When the siblings are in their mid-teens, Mr. Tulliver loses one of his many court cases and is consequently bankrupted and loses the mill. This shakes up the family significantly and life changes forever for Tom and Maggie. Tom finds solace in his work, proving himself to have a head for business, while Maggie finds newfound faith in the bible and religion. As a result, Maggie becomes calmer and subdued, her passionate and fiery nature now in check. As the two siblings grow up, they also grow further apart with their different temperaments now more distinct than ever and also suffering from hardship.

Maggie grows into a beautiful young woman who, while still subdued, finds her passionate nature threatening to boil over the mask she has created. She finds herself attached to two impossible and unsuitable men. The first, Philip Wakem, a wealthy but deformed childhood friend whose lawyer father was also the force behind the Tulliver’s bankruptcy and the second, Stephen Guest who is informally engaged to Maggie’s sweet and gentle cousin. Torn between her love and attraction to these men and her desire to do right by Tom, Maggie finds herself in an impossible situation because it is both  Philip and Stephen who are able to provide the one thing Maggie craves more than anything and which is something Tom never gives freely – love.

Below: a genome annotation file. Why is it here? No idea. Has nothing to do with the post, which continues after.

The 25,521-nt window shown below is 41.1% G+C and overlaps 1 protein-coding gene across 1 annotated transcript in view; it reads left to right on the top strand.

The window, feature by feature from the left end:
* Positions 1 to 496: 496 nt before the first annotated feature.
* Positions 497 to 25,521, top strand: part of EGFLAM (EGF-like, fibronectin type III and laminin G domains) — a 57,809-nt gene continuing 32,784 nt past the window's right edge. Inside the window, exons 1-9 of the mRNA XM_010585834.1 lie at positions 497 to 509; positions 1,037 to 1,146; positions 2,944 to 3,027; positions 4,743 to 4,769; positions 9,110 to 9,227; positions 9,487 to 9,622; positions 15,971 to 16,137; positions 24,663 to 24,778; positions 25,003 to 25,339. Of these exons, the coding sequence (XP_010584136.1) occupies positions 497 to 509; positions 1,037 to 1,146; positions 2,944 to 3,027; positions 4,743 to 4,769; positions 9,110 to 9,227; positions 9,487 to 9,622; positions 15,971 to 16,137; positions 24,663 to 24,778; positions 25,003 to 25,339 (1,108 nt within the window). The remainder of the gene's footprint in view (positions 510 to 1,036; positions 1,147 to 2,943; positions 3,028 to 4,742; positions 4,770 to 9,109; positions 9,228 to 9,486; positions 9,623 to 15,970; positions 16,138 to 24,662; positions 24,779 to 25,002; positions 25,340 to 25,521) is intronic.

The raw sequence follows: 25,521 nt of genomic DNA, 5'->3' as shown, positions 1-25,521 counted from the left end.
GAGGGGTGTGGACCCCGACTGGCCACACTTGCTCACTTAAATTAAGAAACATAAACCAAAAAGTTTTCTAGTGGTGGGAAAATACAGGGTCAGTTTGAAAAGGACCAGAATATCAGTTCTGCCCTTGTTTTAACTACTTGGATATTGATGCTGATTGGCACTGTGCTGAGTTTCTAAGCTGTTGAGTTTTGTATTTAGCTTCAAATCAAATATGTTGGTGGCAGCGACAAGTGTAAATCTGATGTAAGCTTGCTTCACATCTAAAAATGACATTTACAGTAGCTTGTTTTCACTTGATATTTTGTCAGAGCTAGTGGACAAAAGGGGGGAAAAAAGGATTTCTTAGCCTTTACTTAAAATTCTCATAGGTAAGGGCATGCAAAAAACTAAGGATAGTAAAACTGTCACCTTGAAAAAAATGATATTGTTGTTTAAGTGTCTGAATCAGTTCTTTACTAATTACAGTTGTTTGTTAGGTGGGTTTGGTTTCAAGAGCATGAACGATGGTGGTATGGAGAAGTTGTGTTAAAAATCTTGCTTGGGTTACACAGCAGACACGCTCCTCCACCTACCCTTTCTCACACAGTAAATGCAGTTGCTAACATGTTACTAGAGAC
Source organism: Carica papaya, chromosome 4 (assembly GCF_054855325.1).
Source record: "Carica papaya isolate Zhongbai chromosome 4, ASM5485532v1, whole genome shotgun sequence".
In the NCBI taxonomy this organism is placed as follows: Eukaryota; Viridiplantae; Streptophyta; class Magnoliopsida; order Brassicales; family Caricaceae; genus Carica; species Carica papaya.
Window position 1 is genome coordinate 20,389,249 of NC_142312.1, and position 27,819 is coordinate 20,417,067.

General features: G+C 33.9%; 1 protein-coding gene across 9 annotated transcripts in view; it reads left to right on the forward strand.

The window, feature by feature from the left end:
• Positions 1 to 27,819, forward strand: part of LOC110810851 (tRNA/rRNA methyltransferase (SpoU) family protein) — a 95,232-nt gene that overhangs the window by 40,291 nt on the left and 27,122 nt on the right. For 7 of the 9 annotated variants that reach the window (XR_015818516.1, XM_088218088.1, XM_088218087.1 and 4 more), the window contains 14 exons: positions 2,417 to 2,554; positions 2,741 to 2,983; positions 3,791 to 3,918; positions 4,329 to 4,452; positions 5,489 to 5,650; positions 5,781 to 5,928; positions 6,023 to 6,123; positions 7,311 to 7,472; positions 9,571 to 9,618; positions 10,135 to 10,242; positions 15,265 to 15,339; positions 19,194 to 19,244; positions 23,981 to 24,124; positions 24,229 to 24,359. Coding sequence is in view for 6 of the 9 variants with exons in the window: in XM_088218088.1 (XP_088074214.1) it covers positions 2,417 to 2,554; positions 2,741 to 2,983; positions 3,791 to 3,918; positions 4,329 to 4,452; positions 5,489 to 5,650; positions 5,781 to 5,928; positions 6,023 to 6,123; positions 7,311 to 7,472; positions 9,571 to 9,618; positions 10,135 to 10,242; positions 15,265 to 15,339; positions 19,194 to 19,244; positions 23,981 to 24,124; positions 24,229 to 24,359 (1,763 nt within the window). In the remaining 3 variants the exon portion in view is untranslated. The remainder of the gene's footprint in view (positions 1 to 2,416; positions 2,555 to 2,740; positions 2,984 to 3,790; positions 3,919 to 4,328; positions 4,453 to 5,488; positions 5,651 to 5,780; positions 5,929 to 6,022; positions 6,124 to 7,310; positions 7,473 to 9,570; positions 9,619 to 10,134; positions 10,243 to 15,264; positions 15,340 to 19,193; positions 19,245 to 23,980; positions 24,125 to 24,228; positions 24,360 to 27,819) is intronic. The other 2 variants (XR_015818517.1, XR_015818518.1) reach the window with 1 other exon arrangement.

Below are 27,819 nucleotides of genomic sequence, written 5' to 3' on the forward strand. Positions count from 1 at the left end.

I absolutely loved this book and it is now one of my utmost favourite books. The story has left me reeling and the ending devastated me. I’m still a little angry about it. While the story was beautiful throughout, there was always a sense of foreboding that something terrible was going to happen. I loved Maggie and Mr. Tulliver who had the the most beautiful father-daughter relationship I’ve ever read. I didn’t quite get the same sense between Maggie and Tom. Maggie is a character that is difficult to forget and I feel desperately sorry for her, always an outsider despite whatever she did. Have some tissues nearby when you read this.